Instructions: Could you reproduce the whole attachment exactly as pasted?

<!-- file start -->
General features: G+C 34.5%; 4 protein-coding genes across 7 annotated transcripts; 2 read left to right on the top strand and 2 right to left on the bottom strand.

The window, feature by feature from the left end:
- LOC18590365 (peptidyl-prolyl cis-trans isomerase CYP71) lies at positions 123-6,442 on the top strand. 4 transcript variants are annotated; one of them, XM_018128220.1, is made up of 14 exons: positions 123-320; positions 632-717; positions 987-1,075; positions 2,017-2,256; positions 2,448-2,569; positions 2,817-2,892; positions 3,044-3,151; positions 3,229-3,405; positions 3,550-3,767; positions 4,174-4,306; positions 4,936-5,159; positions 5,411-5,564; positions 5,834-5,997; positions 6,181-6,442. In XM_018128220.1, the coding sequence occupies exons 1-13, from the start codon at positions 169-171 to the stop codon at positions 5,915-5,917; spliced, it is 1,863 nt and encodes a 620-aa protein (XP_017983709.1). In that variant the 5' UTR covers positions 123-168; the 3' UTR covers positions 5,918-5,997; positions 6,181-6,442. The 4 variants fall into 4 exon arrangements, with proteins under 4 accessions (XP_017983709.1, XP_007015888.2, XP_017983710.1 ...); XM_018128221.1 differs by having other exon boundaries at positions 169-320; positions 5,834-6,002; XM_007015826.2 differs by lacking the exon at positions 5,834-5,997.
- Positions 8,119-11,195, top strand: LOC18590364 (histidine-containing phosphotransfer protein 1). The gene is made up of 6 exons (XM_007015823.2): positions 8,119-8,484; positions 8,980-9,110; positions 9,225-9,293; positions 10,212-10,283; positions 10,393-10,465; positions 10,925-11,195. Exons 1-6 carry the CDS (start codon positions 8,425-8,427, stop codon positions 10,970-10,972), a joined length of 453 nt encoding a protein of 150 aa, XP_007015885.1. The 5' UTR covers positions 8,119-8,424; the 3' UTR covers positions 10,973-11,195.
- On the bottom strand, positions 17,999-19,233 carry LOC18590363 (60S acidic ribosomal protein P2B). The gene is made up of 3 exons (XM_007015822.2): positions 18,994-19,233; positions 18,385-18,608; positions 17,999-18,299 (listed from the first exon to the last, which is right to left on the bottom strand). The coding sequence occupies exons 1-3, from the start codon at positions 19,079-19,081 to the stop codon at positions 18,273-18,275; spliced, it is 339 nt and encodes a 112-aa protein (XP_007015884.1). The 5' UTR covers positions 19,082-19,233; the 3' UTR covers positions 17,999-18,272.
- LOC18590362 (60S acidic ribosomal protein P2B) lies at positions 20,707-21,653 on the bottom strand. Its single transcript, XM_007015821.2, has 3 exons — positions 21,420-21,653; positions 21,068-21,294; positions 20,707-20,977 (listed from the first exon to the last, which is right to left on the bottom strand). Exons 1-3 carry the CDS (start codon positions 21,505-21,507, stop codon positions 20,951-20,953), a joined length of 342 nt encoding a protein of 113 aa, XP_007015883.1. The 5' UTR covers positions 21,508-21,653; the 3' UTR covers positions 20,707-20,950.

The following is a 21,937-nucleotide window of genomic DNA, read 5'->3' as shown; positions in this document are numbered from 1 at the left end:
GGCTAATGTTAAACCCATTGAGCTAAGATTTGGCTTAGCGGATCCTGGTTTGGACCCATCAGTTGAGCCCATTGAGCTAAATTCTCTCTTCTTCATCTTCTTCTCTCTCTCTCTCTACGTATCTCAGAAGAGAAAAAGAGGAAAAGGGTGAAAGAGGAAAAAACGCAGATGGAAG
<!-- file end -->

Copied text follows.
General features: G+C 34.5%; 4 protein-coding genes across 7 annotated transcripts; 2 read left to right on the top strand and 2 right to left on the bottom strand.

The window, feature by feature from the left end:
- LOC18590365 (peptidyl-prolyl cis-trans isomerase CYP71) lies at positions 123-6,442 on the top strand. 4 transcript variants are annotated; one of them, XM_018128220.1, is made up of 14 exons: positions 123-320; positions 632-717; positions 987-1,075; positions 2,017-2,256; positions 2,448-2,569; positions 2,817-2,892; positions 3,044-3,151; positions 3,229-3,405; positions 3,550-3,767; positions 4,174-4,306; positions 4,936-5,159; positions 5,411-5,564; positions 5,834-5,997; positions 6,181-6,442. In XM_018128220.1, the coding sequence occupies exons 1-13, from the start codon at positions 169-171 to the stop codon at positions 5,915-5,917; spliced, it is 1,863 nt and encodes a 620-aa protein (XP_017983709.1). In that variant the 5' UTR covers positions 123-168; the 3' UTR covers positions 5,918-5,997; positions 6,181-6,442. The 4 variants fall into 4 exon arrangements, with proteins under 4 accessions (XP_017983709.1, XP_007015888.2, XP_017983710.1 ...); XM_018128221.1 differs by having other exon boundaries at positions 169-320; positions 5,834-6,002; XM_007015826.2 differs by lacking the exon at positions 5,834-5,997.
- Positions 8,119-11,195, top strand: LOC18590364 (histidine-containing phosphotransfer protein 1). The gene is made up of 6 exons (XM_007015823.2): positions 8,119-8,484; positions 8,980-9,110; positions 9,225-9,293; positions 10,212-10,283; positions 10,393-10,465; positions 10,925-11,195. Exons 1-6 carry the CDS (start codon positions 8,425-8,427, stop codon positions 10,970-10,972), a joined length of 453 nt encoding a protein of 150 aa, XP_007015885.1. The 5' UTR covers positions 8,119-8,424; the 3' UTR covers positions 10,973-11,195.
- On the bottom strand, positions 17,999-19,233 carry LOC18590363 (60S acidic ribosomal protein P2B). The gene is made up of 3 exons (XM_007015822.2): positions 18,994-19,233; positions 18,385-18,608; positions 17,999-18,299 (listed from the first exon to the last, which is right to left on the bottom strand). The coding sequence occupies exons 1-3, from the start codon at positions 19,079-19,081 to the stop codon at positions 18,273-18,275; spliced, it is 339 nt and encodes a 112-aa protein (XP_007015884.1). The 5' UTR covers positions 19,082-19,233; the 3' UTR covers positions 17,999-18,272.
- LOC18590362 (60S acidic ribosomal protein P2B) lies at positions 20,707-21,653 on the bottom strand. Its single transcript, XM_007015821.2, has 3 exons — positions 21,420-21,653; positions 21,068-21,294; positions 20,707-20,977 (listed from the first exon to the last, which is right to left on the bottom strand). Exons 1-3 carry the CDS (start codon positions 21,505-21,507, stop codon positions 20,951-20,953), a joined length of 342 nt encoding a protein of 113 aa, XP_007015883.1. The 5' UTR covers positions 21,508-21,653; the 3' UTR covers positions 20,707-20,950.

The following is a 21,937-nucleotide window of genomic DNA, read 5'->3' as shown; positions in this document are numbered from 1 at the left end:
GGCTAATGTTAAACCCATTGAGCTAAGATTTGGCTTAGCGGATCCTGGTTTGGACCCATCAGTTGAGCCCATTGAGCTAAATTCTCTCTTCTTCATCTTCTTCTCTCTCTCTCTCTACGTATCTCAGAAGAGAAAAAGAGGAAAAGGGTGAAAGAGGAAAAAACGCAGATGGAAG